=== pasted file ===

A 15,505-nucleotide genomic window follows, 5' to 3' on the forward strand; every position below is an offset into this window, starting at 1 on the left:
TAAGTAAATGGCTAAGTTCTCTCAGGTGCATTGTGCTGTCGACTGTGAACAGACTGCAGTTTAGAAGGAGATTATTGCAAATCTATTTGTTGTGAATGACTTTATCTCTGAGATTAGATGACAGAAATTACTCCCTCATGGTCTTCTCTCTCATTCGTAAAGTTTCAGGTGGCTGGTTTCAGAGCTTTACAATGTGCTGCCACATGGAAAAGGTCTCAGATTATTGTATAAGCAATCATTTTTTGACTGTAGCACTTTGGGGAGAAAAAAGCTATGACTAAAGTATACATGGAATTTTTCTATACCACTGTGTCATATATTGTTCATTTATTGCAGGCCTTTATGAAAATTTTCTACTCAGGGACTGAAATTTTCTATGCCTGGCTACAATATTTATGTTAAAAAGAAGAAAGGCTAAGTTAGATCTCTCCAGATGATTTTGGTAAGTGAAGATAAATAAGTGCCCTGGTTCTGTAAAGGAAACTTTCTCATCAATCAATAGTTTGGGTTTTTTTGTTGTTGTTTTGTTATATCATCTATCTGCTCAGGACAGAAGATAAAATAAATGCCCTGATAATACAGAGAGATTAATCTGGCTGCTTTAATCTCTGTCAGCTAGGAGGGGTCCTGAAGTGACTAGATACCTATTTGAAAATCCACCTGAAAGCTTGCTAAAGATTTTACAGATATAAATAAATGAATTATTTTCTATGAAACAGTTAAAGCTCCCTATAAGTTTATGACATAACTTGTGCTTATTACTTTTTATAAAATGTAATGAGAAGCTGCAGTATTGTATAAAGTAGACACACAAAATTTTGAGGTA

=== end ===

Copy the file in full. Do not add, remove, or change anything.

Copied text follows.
A 15,505-nucleotide genomic window follows, 5' to 3' on the forward strand; every position below is an offset into this window, starting at 1 on the left:
TAAGTAAATGGCTAAGTTCTCTCAGGTGCATTGTGCTGTCGACTGTGAACAGACTGCAGTTTAGAAGGAGATTATTGCAAATCTATTTGTTGTGAATGACTTTATCTCTGAGATTAGATGACAGAAATTACTCCCTCATGGTCTTCTCTCTCATTCGTAAAGTTTCAGGTGGCTGGTTTCAGAGCTTTACAATGTGCTGCCACATGGAAAAGGTCTCAGATTATTGTATAAGCAATCATTTTTTGACTGTAGCACTTTGGGGAGAAAAAAGCTATGACTAAAGTATACATGGAATTTTTCTATACCACTGTGTCATATATTGTTCATTTATTGCAGGCCTTTATGAAAATTTTCTACTCAGGGACTGAAATTTTCTATGCCTGGCTACAATATTTATGTTAAAAAGAAGAAAGGCTAAGTTAGATCTCTCCAGATGATTTTGGTAAGTGAAGATAAATAAGTGCCCTGGTTCTGTAAAGGAAACTTTCTCATCAATCAATAGTTTGGGTTTTTTTGTTGTTGTTTTGTTATATCATCTATCTGCTCAGGACAGAAGATAAAATAAATGCCCTGATAATACAGAGAGATTAATCTGGCTGCTTTAATCTCTGTCAGCTAGGAGGGGTCCTGAAGTGACTAGATACCTATTTGAAAATCCACCTGAAAGCTTGCTAAAGATTTTACAGATATAAATAAATGAATTATTTTCTATGAAACAGTTAAAGCTCCCTATAAGTTTATGACATAACTTGTGCTTATTACTTTTTATAAAATGTAATGAGAAGCTGCAGTATTGTATAAAGTAGACACACAAAATTTTGAGGTA